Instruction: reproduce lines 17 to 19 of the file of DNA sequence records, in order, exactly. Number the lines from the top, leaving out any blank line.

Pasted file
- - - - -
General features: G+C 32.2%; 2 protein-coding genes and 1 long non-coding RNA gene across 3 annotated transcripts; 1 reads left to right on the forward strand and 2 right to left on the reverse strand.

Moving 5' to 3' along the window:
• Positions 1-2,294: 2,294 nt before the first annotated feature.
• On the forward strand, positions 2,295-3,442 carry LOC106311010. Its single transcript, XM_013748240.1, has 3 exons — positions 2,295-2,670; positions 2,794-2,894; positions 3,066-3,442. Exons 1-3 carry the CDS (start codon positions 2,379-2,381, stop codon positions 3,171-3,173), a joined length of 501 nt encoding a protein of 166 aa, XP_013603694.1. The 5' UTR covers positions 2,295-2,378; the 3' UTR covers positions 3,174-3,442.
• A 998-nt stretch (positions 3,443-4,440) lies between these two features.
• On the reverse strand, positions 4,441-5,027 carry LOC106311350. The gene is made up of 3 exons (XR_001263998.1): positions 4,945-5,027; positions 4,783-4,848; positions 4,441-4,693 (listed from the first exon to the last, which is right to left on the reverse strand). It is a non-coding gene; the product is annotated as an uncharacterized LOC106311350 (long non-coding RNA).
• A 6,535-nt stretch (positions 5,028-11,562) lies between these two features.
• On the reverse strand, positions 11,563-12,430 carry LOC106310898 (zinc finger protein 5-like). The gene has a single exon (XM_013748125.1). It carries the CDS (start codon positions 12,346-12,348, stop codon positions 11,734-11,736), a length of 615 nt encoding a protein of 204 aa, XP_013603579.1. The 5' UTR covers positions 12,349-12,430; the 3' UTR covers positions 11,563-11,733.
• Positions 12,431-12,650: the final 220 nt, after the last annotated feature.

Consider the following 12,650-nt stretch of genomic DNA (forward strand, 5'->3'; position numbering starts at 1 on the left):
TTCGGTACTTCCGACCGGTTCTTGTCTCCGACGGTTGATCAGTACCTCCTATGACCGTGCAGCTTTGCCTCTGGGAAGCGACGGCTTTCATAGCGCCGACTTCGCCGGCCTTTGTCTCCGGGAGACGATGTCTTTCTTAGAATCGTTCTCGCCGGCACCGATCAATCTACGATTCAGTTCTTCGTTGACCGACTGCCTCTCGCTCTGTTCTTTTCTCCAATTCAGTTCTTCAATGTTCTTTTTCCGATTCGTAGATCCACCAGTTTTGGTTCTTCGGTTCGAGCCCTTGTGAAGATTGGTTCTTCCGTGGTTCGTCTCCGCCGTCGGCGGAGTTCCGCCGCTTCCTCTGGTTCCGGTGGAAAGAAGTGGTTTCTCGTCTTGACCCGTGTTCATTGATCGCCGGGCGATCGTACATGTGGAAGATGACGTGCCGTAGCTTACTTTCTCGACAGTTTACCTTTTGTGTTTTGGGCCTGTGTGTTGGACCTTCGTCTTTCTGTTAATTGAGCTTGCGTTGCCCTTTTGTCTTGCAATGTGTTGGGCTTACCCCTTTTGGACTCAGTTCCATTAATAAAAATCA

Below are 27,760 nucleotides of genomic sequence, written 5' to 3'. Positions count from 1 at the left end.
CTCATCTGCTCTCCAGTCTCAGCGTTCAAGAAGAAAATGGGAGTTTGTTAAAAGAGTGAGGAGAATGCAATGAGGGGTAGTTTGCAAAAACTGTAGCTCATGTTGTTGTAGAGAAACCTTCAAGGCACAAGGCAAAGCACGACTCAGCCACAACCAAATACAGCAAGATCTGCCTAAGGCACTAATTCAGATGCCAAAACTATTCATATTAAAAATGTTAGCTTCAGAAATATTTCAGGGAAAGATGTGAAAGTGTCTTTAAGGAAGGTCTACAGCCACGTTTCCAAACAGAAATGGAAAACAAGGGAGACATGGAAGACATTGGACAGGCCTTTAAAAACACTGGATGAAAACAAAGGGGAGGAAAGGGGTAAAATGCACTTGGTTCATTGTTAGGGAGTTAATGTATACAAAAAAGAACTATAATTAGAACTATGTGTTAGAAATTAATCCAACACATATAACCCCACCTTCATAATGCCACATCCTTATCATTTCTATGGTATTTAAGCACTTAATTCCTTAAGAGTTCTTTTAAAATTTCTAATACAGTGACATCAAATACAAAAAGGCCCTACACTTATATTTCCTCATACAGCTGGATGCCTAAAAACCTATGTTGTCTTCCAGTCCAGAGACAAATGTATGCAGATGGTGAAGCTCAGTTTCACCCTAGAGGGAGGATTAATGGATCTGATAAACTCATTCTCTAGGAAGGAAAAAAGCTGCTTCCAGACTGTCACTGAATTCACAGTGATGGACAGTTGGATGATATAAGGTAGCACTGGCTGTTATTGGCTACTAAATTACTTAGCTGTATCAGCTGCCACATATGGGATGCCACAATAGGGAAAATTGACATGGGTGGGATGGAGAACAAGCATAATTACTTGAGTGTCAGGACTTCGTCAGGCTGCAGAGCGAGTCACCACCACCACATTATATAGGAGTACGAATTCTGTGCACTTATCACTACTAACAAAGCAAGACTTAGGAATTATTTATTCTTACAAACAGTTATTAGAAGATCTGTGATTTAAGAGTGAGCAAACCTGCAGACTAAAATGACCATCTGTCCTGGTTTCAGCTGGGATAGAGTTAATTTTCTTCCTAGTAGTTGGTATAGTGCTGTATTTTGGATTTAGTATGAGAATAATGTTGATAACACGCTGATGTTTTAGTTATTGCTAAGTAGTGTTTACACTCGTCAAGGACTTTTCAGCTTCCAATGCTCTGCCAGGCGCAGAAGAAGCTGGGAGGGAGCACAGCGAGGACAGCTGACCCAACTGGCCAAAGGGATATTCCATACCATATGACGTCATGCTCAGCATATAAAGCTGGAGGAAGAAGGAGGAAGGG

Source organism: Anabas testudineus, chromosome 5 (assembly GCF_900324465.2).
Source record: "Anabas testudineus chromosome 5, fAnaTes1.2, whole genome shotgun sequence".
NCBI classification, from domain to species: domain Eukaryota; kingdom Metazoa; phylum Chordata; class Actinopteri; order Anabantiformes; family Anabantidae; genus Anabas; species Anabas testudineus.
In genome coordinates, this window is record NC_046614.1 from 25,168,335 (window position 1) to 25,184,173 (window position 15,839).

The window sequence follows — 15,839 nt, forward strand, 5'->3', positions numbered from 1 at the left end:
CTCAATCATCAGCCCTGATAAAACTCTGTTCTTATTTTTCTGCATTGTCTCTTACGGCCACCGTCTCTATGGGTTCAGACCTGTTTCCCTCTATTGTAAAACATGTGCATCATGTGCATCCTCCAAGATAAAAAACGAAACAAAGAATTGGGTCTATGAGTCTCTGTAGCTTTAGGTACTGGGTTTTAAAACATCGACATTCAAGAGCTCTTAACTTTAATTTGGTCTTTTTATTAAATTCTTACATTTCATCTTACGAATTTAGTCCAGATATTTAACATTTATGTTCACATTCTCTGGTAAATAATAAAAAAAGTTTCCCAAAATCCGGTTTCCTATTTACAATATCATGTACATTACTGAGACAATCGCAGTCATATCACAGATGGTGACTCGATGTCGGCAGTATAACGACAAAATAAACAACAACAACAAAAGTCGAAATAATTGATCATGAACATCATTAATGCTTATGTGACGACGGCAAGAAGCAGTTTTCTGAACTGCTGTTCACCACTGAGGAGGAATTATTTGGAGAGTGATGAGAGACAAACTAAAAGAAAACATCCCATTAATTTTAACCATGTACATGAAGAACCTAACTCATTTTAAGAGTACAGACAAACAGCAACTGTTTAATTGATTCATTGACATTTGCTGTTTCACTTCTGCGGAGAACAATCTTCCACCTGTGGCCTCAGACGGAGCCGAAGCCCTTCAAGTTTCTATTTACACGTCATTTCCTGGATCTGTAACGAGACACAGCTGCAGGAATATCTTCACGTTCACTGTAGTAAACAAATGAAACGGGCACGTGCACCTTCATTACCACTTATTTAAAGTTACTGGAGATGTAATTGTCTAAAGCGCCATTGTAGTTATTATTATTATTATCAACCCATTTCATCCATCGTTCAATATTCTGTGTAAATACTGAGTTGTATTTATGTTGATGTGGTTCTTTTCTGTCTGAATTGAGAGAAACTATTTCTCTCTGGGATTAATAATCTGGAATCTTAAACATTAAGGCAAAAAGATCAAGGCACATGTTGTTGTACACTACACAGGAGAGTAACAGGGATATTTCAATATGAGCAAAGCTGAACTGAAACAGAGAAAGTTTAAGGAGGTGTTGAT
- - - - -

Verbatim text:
In genome coordinates, this window is record NC_046614.1 from 25,168,335 (window position 1) to 25,184,173 (window position 15,839).

The window sequence follows — 15,839 nt, forward strand, 5'->3', positions numbered from 1 at the left end:
CTCAATCATCAGCCCTGATAAAACTCTGTTCTTATTTTTCTGCATTGTCTCTTACGGCCACCGTCTCTATGGGTTCAGACCTGTTTCCCTCTATTGTAAAACATGTGCATCATGTGCATCCTCCAAGATAAAAAACGAAACAAAGAATTGGGTCTATGAGTCTCTGTAGCTTTAGGTACTGGGTTTTAAAACATCGACATTCAAGAGCTCTTAACTTTAATTTGGTCTTTTTATTAAATTCTTACATTTCATCTTACGAATTTAGTCCAGATATTTAACATTTATGTTCACATTCTCTGGTAAATAATAAAAAAAGTTTCCCAAAATCCGGTTTCCTATTTACAATATCATGTACATTACTGAGACAATCGCAGTCATATCACAGATGGTGACTCGATGTCGGCAGTATAACGACAAAATAAACAACAACAACAAAAGTCGAAATAATTGATCATGAACATCATTAATGCTTATGTGACGACGGCAAGAAGCAGTTTTCTGAACTGCTGTTCACCACTGAGGAGGAATTATTTGGAGAGTGATGAGAGACAAACTAAAAGAAAACATCCCATTAATTTTAACCATGTACATGAAGAACCTAACTCATTTTAAGAGTACAGACAAACAGCAACTGTTTAATTGATTCATTGACATTTGCTGTTTCACTTCTGCGGAGAACAATCTTCCACCTGTGGCCTCAGACGGAGCCGAAGCCCTTCAAGTTTCTATTTACACGTCATTTCCTGGATCTGTAACGAGACACAGCTGCAGGAATATCTTCACGTTCACTGTAGTAAACAAATGAAACGGGCACGTGCACCTTCATTACCACTTATTTAAAGTTACTGGAGATGTAATTGTCTAAAGCGCCATTGTAGTTATTATTATTATTATCAACCCATTTCATCCATCGTTCAATATTCTGTGTAAATACTGAGTTGTATTTATGTTGATGTGGTTCTTTTCTGTCTGAATTGAGAGAAACTATTTCTCTCTGGGATTAATAATCTGGAATCTTAAACATTAAGGCAAAAAGATCAAGGCACATGTTGTTGTACACTACACAGGAGAGTAACAGGGATATTTCAATATGAGCAAAGCTGAACTGAAACAGAGAAAGTTTAAGGAGGTGTTGAT